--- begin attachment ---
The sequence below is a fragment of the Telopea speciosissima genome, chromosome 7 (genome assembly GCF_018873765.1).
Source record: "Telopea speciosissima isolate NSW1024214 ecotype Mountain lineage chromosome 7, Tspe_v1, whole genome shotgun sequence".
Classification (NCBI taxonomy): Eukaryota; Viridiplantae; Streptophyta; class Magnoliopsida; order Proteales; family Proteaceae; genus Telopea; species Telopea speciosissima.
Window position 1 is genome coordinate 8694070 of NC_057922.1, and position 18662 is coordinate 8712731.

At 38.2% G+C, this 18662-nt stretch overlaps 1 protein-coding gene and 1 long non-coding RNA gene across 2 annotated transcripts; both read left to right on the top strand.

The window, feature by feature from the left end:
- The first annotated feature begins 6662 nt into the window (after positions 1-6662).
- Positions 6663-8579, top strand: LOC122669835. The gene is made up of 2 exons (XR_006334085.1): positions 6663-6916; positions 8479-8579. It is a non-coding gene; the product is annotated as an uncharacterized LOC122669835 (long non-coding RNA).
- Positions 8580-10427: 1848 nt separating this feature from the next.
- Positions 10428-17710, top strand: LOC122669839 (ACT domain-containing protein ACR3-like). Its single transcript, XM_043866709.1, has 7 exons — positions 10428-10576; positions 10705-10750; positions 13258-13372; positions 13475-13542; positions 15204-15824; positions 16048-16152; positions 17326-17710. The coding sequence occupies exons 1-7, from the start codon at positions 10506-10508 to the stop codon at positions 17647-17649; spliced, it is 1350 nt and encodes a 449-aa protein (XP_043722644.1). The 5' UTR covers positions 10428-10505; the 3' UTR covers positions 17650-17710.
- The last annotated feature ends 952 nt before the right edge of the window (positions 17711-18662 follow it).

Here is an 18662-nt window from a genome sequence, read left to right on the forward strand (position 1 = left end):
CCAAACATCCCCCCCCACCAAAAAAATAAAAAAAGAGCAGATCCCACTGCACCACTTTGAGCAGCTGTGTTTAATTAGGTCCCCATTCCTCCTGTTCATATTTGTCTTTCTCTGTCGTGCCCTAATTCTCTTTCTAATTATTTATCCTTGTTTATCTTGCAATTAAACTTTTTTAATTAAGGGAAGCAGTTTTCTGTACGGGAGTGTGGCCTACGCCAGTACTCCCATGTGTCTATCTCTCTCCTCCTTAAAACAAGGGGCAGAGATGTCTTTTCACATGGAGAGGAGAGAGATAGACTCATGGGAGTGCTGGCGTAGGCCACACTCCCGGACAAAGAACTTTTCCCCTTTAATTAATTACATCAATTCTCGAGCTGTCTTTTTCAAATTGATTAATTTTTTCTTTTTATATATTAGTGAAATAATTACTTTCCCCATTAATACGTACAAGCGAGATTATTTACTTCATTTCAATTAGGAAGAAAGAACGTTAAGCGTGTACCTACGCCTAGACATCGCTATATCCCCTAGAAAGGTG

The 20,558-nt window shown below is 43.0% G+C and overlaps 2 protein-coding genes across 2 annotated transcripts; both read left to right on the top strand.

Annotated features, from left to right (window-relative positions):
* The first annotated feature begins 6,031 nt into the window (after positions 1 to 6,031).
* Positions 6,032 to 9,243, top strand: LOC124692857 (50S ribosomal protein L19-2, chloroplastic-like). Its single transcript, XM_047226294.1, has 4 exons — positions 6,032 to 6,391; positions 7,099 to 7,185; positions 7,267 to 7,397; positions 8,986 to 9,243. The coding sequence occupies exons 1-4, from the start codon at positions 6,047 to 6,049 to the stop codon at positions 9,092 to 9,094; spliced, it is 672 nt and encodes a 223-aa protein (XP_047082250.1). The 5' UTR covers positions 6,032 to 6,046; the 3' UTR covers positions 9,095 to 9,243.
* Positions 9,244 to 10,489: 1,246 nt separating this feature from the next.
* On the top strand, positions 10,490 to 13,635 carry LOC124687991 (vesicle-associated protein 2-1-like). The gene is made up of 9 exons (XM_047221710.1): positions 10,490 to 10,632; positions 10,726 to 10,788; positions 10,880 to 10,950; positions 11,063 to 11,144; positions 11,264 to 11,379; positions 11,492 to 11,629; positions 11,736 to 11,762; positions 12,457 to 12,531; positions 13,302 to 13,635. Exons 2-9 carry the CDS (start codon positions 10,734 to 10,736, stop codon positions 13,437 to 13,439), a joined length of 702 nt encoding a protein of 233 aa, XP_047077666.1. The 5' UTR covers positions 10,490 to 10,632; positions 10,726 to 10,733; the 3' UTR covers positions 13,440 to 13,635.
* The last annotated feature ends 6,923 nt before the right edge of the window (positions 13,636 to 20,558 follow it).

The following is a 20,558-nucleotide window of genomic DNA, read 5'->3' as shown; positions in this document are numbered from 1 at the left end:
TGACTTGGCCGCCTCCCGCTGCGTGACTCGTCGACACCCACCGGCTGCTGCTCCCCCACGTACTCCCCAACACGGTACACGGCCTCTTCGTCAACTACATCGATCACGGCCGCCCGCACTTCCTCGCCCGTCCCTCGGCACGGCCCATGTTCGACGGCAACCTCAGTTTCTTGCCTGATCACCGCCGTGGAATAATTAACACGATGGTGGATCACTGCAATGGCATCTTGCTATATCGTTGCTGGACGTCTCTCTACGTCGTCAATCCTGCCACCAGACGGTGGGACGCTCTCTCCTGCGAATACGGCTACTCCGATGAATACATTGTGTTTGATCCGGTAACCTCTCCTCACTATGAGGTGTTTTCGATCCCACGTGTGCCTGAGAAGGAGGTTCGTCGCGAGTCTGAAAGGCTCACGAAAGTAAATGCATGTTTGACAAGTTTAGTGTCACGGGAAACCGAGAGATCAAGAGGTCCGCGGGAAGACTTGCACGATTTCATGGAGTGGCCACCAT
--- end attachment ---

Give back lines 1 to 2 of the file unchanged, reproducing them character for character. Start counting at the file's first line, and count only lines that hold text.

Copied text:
The sequence below is a fragment of the Telopea speciosissima genome, chromosome 7 (genome assembly GCF_018873765.1).
Source record: "Telopea speciosissima isolate NSW1024214 ecotype Mountain lineage chromosome 7, Tspe_v1, whole genome shotgun sequence".